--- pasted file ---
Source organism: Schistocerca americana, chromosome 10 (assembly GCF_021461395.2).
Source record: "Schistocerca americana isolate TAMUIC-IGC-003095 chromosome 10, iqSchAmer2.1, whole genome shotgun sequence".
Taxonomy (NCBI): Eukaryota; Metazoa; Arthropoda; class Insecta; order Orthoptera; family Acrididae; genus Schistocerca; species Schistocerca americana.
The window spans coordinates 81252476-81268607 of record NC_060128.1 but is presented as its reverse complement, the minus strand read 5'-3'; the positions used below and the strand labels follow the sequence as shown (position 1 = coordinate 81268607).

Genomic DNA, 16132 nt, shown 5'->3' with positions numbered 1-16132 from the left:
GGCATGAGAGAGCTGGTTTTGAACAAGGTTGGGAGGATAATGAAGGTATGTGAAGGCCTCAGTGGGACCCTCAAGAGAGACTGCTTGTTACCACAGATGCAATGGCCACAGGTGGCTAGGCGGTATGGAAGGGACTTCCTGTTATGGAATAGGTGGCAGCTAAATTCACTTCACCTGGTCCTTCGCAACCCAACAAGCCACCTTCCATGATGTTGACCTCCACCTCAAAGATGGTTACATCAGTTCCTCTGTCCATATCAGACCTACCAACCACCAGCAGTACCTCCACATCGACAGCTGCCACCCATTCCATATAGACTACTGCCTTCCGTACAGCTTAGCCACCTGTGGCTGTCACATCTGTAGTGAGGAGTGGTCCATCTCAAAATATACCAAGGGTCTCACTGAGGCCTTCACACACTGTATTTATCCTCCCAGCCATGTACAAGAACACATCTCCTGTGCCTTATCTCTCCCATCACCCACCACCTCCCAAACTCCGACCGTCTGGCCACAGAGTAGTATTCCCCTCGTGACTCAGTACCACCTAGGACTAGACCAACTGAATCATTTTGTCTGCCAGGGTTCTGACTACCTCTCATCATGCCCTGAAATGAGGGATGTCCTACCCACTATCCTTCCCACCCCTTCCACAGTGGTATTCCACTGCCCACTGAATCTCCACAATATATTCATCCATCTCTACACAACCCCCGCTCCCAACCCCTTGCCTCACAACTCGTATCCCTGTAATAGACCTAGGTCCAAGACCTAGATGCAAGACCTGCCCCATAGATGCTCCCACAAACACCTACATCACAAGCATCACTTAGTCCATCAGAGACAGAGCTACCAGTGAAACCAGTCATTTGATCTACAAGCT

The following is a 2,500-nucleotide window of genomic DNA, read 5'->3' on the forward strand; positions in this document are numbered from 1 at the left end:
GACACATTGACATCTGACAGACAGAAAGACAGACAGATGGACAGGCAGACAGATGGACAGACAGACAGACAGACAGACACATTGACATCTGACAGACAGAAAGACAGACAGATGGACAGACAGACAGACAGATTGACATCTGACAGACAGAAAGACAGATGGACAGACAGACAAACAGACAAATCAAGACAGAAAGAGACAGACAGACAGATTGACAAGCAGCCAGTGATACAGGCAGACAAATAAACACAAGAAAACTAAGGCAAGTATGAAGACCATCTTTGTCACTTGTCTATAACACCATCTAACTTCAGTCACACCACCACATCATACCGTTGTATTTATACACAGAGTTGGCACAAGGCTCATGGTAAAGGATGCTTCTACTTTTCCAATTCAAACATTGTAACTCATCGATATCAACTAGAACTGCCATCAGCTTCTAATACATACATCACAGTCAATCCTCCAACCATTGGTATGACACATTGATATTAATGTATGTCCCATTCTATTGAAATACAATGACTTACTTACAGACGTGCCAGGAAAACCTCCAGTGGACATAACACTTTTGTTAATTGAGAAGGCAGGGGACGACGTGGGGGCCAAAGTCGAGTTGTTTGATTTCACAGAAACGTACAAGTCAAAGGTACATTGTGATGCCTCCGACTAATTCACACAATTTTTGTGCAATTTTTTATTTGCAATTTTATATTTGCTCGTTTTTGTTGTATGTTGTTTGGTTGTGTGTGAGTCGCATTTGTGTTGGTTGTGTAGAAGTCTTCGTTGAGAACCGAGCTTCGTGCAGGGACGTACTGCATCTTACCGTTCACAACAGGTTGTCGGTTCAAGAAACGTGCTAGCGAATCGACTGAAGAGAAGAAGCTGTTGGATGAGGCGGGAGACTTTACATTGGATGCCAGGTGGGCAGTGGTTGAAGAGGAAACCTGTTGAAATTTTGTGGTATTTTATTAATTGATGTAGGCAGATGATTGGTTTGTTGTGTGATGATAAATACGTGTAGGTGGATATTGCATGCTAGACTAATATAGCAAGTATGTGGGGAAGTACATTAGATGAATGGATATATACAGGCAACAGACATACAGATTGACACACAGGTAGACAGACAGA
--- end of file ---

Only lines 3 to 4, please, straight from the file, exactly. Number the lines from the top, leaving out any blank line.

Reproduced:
Taxonomy (NCBI): Eukaryota; Metazoa; Arthropoda; class Insecta; order Orthoptera; family Acrididae; genus Schistocerca; species Schistocerca americana.
The window spans coordinates 81252476-81268607 of record NC_060128.1 but is presented as its reverse complement, the minus strand read 5'-3'; the positions used below and the strand labels follow the sequence as shown (position 1 = coordinate 81268607).